“Last night I sat in traffic with my wife and daughters for three hours,” a Tehran office manager recounted, “and the car did not move one meter.” The day before, Iranians had chosen Hassan Rouhani as the Islamic Republic’s seventh president. “All the cars honked their horns, and people danced and celebrated next to us in the streets.” The last time the manager had beheld such a scene was in June of 2009. “Four years ago I was also in my car with my wife and daughters, and traffic did not move, and cars were honking. But that time security men on motorbikes rode through the street smashing windows with their batons.” The contentious events of 2009 not only ensured four more years for Mahmoud Ahmadinejad in the president’s office but were also heralded as signaling the death of reformist politics in Iran. Yet as another presidential election approached, the three-decade political improvisation called the Islamic Republic once again went off script.
Many Iranians are pinching themselves and smiling uncontrollably after Hassan Rowhani’s victory in the June 14 presidential election. The purple-clad campaigners for Rowhani (or Mohammad Reza Aref, who stepped aside for Rowhani a few days before the balloting) still taste the bitterness of 2009, when their call “Where is my vote?” met with the full force of the regime’s security apparatus. They knew that reform-oriented candidates do better when 65 percent or more of eligible voters participate.
Shortly before polling day in Israel’s January general election, the Arab League issued a statement urging Israel’s large Palestinian minority, a fifth of the country’s population, to turn out en masse to vote. The League’s unprecedented intervention — reportedly at the instigation of the League’s Palestinian delegation — was motivated by two concerns.
For months prior to Jordan’s parliamentary elections, concluded on January 23, both the state apparatus and the opposition had been building up the contests as a moment of truth. The state presented the polls as a critical juncture in the execution of its strategy of gradual political reform; the opposition, riding the momentum of two years of concerted street protests, staged a boycott it hoped would delegitimize the whole endeavor.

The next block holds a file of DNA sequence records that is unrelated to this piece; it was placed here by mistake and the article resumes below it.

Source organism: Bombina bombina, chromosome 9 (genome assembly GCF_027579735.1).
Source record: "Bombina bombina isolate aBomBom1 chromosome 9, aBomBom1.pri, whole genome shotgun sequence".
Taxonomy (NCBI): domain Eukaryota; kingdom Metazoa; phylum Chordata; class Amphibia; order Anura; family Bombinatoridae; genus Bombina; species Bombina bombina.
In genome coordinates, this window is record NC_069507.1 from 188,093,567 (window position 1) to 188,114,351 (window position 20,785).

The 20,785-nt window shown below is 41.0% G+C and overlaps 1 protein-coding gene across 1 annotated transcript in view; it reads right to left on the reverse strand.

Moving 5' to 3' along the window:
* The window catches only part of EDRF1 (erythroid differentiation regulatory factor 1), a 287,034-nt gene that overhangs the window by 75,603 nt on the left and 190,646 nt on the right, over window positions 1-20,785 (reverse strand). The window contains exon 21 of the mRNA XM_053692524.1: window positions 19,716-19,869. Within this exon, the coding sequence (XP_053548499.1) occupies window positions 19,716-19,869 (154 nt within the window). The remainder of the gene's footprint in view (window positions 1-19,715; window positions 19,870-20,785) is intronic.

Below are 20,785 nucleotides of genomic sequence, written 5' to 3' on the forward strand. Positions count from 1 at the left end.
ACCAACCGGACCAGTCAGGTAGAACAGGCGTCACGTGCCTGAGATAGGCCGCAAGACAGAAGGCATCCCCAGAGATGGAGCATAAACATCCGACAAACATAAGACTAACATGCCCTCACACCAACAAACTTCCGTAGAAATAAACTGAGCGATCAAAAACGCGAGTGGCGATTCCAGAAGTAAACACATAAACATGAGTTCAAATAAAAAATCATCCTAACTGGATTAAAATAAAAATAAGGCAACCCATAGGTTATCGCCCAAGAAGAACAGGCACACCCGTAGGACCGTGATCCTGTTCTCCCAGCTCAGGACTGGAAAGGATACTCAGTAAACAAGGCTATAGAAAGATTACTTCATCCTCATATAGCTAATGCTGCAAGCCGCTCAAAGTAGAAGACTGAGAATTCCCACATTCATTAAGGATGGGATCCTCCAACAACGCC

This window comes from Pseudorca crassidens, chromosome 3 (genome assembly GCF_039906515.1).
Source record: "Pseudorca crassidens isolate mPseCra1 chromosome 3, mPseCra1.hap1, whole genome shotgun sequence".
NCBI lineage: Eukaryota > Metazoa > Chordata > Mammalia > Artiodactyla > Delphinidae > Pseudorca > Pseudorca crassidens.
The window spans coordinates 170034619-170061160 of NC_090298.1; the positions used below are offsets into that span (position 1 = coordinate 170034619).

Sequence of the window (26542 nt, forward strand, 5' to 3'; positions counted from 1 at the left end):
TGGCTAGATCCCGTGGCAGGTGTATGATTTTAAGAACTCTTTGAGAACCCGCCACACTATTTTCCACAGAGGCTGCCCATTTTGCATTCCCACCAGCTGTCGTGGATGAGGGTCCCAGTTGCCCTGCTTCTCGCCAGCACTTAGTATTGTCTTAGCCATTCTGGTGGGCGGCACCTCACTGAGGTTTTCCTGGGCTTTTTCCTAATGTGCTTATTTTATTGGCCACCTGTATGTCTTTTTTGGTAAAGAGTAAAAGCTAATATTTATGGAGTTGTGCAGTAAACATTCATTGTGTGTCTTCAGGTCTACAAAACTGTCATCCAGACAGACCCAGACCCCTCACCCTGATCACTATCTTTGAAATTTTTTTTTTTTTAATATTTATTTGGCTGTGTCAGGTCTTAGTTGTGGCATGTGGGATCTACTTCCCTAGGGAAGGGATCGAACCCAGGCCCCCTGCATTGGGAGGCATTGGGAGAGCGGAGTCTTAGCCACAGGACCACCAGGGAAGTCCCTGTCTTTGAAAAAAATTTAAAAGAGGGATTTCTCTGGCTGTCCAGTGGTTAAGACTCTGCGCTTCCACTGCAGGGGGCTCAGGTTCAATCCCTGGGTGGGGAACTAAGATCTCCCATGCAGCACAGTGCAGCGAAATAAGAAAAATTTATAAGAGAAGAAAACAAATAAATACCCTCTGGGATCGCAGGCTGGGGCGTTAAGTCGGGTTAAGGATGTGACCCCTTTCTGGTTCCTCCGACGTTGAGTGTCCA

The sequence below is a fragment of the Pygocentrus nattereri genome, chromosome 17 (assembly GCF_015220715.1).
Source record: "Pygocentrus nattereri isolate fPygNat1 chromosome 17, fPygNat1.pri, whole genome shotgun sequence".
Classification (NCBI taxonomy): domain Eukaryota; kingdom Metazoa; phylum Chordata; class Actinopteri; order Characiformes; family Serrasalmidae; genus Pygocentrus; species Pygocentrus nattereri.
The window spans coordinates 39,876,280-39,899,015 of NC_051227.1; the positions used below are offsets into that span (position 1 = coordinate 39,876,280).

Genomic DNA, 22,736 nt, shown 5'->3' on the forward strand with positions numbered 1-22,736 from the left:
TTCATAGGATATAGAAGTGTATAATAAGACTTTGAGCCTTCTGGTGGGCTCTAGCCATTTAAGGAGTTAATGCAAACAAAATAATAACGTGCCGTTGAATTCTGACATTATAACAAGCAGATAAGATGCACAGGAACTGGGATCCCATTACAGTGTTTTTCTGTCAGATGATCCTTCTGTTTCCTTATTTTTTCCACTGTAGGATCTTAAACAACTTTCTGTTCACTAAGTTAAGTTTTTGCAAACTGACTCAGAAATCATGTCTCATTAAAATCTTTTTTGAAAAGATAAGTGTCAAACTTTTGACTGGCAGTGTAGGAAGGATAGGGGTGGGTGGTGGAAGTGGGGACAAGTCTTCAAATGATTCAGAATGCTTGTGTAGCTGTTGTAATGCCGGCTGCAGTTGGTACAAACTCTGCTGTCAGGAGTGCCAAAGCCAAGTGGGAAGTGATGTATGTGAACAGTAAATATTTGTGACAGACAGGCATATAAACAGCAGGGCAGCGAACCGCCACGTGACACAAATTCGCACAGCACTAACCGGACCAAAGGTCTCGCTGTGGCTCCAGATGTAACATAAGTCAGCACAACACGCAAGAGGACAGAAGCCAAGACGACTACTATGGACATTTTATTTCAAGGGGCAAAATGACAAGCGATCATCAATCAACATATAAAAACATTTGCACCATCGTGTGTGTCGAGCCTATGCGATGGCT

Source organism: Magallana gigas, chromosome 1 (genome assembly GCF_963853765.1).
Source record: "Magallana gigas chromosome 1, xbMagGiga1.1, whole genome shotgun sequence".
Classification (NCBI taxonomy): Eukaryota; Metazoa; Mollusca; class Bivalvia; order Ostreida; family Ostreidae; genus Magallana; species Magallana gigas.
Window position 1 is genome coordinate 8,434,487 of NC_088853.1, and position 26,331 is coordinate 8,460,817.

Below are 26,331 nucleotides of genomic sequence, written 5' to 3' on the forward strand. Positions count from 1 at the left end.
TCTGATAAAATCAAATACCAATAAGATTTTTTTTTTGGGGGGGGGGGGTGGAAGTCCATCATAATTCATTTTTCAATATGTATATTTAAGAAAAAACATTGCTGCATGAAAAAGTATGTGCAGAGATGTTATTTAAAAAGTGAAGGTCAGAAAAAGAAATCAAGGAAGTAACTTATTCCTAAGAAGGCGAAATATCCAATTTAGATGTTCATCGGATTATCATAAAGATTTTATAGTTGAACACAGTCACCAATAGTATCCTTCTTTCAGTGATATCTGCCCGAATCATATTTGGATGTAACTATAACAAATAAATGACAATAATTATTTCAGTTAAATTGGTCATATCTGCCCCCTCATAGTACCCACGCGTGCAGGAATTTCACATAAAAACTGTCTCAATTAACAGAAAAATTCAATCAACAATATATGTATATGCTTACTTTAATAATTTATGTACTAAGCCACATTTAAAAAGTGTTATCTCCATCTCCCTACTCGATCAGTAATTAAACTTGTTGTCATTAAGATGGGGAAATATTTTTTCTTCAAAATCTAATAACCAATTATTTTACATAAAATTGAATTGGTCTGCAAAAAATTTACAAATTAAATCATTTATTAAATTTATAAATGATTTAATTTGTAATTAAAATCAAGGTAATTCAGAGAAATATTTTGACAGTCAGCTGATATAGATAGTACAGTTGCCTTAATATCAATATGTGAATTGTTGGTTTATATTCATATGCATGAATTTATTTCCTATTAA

In Egypt’s constitutional crisis today, there are echoes of the rise of the National Islamic Front (NIF) in Sudan.
In Egypt, popular sentiment runs high against those dubbed fuloul (leftovers or dregs), the epithet for politicians and former officials associated with the immense corruption and despotism of the Mubarak regime. Anti-fuloul sentiment ultimately doomed Mubarak’s final prime minister, Ahmed Shafiq, to defeat in the presidential runoff against the Muslim Brothers’ candidate Muhammad Mursi. And public anger has fueled initiatives like Imsak Fuloul (Catch the Remnants), which, among other things, calls for the implementation of a law that would exclude former regime members from politics for ten years.
The kerfuffle over the initial non-mention of Jerusalem in the Democratic Party platform throws into particularly sharp relief just how disconnected are discourse and reality when it comes to Israel-Palestine.
When he took office on June 30, President Muhammad Mursi of Egypt looked to have been handed a poisoned chalice. The ruling generals of the Supreme Council of the Armed Forces (SCAF) had tolerated a clean presidential election but then had hollowed out the presidency, saddling Mursi with an executive’s accountability but little of the corresponding authority. The country resigned itself to the grim reality of dual government, with an elected civilian underdog toiling in the shadow of mighty military overlords. Then, just over a month later, Mursi turned the tables, dismissing Egypt’s top generals and taking back the powers they had usurped. The power play crystallizes the new dynamic of Egyptian politics: the onset of open contestation for the Egyptian state.
To the left of a makeshift stage in a Cairo five-star hotel, the waiting continued. Ahmad Shafiq, the last prime minister of the deposed Husni Mubarak and one of two remaining candidates in Egypt’s first post-Mubarak presidential race, was three hours late. Fewer than 60 hours were left until voting was to start in the June 16-17 runoff. But the atmosphere, beside the burgundy backdrop with its decorative maple leafs flanking the podium, felt more like a garden-variety junket than a last-minute campaign stop. It was not clear why Shafiq would choose on this of all days to address the Egyptian-Canadian Business Council.
A revolution is not a marketing campaign or a digital social network.